I feel so much older now than when X Factor NZ launched and I don't think that's entirely to do with the passing of time. No, there's something about X Factor NZ that holds you tight, drains you dry and makes you weep for the end.
Well, at least that's what it does to the contestants, who started out numbering an unlucky 13 back at the beginning of time, and last night, in the drawn-out second-to-last gasp of the finals, were down to three.
Only one act, though, has ever looked remotely like the sort of winner who might actually go on to something after X Factor beyond six months of fading light.
Only one act had any real point of difference, most especially a strong hint of originality.
Pity about the hair and some of the headgear, but gangly Benny Tipene from Palmerston North always seemed like the only one in this awful contest who was unto himself enough to be crap at a karaoke bar.
And still he survived because, of course, much of X Factor NZ has been a karaoke show with a runaway budget, celebrity judges and a fast-talking, tight-suited host called Dominic Bowden.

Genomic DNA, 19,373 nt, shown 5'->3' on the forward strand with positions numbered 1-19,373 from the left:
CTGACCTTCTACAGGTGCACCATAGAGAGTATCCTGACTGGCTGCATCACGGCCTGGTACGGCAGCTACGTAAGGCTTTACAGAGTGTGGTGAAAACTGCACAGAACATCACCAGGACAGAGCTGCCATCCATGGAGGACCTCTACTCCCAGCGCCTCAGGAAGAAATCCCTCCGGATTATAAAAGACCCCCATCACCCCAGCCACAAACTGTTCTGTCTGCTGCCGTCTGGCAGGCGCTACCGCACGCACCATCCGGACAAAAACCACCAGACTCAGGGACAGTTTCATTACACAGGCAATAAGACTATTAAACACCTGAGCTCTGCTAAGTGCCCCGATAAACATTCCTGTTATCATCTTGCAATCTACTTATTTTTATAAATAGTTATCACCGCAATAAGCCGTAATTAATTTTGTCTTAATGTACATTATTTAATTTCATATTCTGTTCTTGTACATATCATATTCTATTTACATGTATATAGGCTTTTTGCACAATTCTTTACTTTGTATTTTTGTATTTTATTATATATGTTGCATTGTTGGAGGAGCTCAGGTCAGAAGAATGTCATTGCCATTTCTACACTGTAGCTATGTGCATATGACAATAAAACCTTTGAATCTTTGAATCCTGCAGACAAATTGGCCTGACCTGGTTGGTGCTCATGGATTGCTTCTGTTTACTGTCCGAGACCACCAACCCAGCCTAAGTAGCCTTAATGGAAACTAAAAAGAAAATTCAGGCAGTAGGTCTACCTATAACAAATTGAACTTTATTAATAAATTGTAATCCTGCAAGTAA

By last night (TV3, 7pm), those judges seemed so worn down by the whole thing, they succumbed to niceness as the finalists tackled two songs apiece - the first solo, the second performing with the original artist.
All of them shone - Tipene, folk-rocking it up at the end with Avalanche City, sweet-voiced Jackie Thomas with Adeaze and big-voiced Whenua Patuwai with crazy-voiced Hollie Smith.
In fact, all was niceness last night, with visits to each finalist's home town to meet the whanau and sing for the locals. That helped to fill out this shamelessly over-stuffed show, though even a cynic might feel a rising excitement of sorts at the thought that tonight it all ends.
No more Stan Walker being "so proud", no more mad Dan Bedingfield - dressed down in a calming black last night, no more mean Mel Blatt, no sweet Ruby Frost and her candy-floss hair. Just a kind of peace - but only until NZ's Got Talent lurches back to its awful feet over on TV One.